Jim Cymbala has served as pastor of the Brooklyn Tabernacle in New York City since the early 1970s. An accomplished author, Pastor Cymbala recently held a book signing at the Billy Graham Library. He has also led seminars at the Billy Graham Training Center at The Cove and has spoken to pastors leading up to Rock the Lakes, BGEA’s evangelistic outreach to youth this summer.
Q: How has God been working in your own heart lately regarding a message of encouragement or exhortation for the church?
A: For the last couple of years I’ve been traveling quite a bit around the country and the world talking with pastors. But I must be careful not to imply that a single message is to be equally applied to every church, because each church needs different words of encouragement or correction or refocus at different times, depending on what that church is currently going through. Jesus wrote seven letters and sent them to specific churches.
Now, having said that, there are two related issues that I think are applicable in all cases. First, Paul told Timothy, who was then a pastor in Ephesus: “Do the work of an evangelist” (2 Timothy 4:5). We have to remember that the main reason the church is on the earth—we could be in Heaven if the Lord wanted us—is to bear witness to Christ and the cross and the Gospel. We must come to grips with the fact that people are being born and are dying, and they don’t know about Jesus. That is the local church’s responsibility.
Remember, the angels rejoice when one sinner repents, and that’s the kind of rejoicing we want to see.
Second, not only did Paul teach that we’re to proclaim the Gospel, of which he wasn’t ashamed, he said that in order to do it effectively, we must preach it in the power of the Holy Spirit.
Q: How can we ensure that happens?
A: I believe there are two dimensions to this. First, just as Jesus wept over Jerusalem, we need to receive a burden from God that transcends our personality and our intellect. You can’t teach weeping over a city. Only the Holy Spirit can impart compassion. My personal challenge is to see people in downtown Brooklyn the way God sees them and to feel what He feels for them. I’m not an orator, nor am I a great speaker. But I will reach people if I love them.
Second, when we present the Gospel, we must rely upon the Holy Spirit as we invite people to commit their lives to the Savior. That’s what happened with Peter. He was a fisherman who messed up and failed God. But the Lord chose him to be the preacher on the Day of Pentecost, and the Bible says when Peter got done, the people were pricked in their hearts. Why? Because the Holy Spirit led, both in presentation and in invitation.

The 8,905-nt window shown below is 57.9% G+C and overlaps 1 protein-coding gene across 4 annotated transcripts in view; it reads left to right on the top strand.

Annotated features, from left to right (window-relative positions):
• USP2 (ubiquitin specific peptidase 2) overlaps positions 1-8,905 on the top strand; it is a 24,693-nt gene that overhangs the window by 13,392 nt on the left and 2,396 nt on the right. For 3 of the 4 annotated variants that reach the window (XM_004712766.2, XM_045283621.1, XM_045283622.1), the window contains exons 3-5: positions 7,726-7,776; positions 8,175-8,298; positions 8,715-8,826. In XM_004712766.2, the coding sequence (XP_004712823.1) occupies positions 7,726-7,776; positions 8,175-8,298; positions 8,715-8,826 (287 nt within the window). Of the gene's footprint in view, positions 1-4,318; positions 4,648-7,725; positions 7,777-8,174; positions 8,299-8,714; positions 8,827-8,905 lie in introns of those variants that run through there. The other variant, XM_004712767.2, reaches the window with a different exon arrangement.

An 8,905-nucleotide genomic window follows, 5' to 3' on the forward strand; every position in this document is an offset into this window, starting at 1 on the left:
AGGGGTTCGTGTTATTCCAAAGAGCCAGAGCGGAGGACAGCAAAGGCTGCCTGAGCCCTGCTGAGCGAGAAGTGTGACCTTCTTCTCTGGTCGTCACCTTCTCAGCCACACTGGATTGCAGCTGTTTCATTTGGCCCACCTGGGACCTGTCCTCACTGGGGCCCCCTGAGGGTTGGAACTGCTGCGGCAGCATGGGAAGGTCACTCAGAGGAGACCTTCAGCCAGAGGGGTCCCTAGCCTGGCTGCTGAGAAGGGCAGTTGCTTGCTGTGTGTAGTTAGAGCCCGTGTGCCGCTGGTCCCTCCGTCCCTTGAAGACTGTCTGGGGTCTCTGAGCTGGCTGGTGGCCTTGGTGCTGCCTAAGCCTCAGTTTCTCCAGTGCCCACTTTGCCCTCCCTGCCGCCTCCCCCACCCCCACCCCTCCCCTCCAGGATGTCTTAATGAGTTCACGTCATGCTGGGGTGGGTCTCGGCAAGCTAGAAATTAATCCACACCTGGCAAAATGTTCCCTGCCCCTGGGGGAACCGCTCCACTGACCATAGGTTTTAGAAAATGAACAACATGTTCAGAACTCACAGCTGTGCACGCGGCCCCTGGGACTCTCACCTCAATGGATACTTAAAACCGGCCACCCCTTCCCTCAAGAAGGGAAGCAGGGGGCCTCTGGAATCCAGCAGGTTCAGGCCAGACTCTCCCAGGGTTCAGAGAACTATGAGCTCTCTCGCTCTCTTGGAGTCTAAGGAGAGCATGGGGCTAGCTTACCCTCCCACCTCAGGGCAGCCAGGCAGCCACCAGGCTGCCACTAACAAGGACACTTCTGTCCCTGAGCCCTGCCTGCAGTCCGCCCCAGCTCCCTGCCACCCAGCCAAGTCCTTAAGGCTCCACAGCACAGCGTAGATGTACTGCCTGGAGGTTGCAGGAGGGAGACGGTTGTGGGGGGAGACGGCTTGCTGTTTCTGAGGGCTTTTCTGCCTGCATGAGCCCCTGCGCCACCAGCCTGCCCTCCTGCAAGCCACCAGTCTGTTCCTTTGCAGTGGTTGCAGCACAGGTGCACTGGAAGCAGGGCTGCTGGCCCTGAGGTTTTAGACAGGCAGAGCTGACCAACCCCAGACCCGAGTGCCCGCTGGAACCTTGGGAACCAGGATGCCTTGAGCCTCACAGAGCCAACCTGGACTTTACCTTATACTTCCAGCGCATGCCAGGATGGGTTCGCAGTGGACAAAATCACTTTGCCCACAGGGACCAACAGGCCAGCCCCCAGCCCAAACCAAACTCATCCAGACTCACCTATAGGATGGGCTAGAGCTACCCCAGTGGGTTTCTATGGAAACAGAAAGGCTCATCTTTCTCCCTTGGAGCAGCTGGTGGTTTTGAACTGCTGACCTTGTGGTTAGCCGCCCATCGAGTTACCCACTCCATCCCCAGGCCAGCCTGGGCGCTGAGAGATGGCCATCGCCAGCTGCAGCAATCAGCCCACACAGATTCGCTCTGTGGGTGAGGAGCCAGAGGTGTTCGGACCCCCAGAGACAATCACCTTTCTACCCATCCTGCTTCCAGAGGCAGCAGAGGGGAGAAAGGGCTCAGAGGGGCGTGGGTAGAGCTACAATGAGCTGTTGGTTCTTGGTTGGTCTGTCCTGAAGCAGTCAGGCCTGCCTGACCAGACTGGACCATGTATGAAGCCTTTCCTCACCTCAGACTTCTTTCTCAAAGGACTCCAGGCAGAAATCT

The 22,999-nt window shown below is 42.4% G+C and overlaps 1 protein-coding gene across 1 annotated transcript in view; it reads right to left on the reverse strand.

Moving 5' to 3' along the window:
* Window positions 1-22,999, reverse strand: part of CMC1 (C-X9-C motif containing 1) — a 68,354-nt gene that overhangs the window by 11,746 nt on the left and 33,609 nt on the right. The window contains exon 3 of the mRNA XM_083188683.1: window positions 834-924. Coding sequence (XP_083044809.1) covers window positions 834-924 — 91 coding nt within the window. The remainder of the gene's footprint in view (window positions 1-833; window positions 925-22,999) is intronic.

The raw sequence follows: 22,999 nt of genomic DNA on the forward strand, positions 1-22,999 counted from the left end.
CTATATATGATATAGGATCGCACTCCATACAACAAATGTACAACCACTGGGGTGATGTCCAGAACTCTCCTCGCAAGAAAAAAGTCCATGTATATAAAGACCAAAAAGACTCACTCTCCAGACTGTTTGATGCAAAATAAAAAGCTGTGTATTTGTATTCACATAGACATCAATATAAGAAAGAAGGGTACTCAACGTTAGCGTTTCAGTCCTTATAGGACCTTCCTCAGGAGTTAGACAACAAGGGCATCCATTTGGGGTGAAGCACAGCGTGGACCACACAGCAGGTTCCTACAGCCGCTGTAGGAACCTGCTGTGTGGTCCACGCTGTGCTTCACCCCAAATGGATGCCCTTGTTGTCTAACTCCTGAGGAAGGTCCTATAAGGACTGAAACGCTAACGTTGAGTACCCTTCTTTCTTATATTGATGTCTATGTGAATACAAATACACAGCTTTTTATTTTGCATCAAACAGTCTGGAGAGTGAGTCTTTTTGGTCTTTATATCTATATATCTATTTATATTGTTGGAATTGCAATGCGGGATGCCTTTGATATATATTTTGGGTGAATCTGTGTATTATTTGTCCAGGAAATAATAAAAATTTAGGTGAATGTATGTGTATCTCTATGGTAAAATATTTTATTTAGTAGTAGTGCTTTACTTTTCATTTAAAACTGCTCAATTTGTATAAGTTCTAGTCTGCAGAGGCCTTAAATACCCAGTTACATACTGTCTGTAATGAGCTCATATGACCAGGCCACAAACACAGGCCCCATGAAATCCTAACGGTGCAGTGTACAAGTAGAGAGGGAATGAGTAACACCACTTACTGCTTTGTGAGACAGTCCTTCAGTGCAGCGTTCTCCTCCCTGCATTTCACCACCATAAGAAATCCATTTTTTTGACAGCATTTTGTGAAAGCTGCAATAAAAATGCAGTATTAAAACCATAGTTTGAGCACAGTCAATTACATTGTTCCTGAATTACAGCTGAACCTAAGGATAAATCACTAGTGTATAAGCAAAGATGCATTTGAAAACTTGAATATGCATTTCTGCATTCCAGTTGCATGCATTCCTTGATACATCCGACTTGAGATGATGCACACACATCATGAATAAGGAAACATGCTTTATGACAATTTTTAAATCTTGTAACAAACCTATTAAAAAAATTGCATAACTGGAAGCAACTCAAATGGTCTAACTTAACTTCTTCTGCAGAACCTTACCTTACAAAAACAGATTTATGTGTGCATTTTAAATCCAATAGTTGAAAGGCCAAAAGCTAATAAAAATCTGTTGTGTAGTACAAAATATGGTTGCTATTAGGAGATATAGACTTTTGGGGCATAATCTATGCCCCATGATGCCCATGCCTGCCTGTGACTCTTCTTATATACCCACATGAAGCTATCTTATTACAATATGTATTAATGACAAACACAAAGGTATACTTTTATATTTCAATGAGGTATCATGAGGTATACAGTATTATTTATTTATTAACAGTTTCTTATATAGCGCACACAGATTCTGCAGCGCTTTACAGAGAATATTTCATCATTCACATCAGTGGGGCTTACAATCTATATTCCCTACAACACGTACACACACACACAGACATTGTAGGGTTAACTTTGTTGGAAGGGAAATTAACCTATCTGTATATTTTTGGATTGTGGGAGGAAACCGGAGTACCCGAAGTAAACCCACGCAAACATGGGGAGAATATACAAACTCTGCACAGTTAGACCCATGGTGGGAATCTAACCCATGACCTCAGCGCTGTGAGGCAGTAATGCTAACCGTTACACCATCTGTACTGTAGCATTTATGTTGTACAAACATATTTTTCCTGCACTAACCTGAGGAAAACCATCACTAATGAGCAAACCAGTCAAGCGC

We can only drink in the Spirit’s grace if we spend time alone with the Lord in His Word and in prayer. We can’t get around that. Otherwise, we will only be talking heads—we may say the correct thing but we’ll have all the power of a slug.
Q: How can we be more filled with Christ’s love in order to better reach out to a world in such need?
A: When God sent His Son to this earth, Jesus came to accomplish many things, foremost of which was to die on the cross as our substitute. Before He died, Jesus told the disciples that it was better for them that He physically leave and that the Father send another Helper, another Advocate. Before, Jesus was with them; now He was going to be in them.
No human effort can produce the love that we need to do God’s work. Again, that can only come by the Holy Spirit. As Samuel Chadwick, the great Methodist preacher of another generation, once said: “Christianity is hopeless without the Holy Ghost.”
Only the Spirit gives us revelation from God’s Word and helps us obey what God has called us to do. When we are filled with the Spirit, we are controlled by the Spirit, and He changes us and His love emanates from us. Christians are to be the light of the world and the salt of the earth. If we just be what God intends us to be, in the power of the Holy Spirit, our world will be changed.
Q: When you want to share personally the love of Christ, how do you pray beforehand?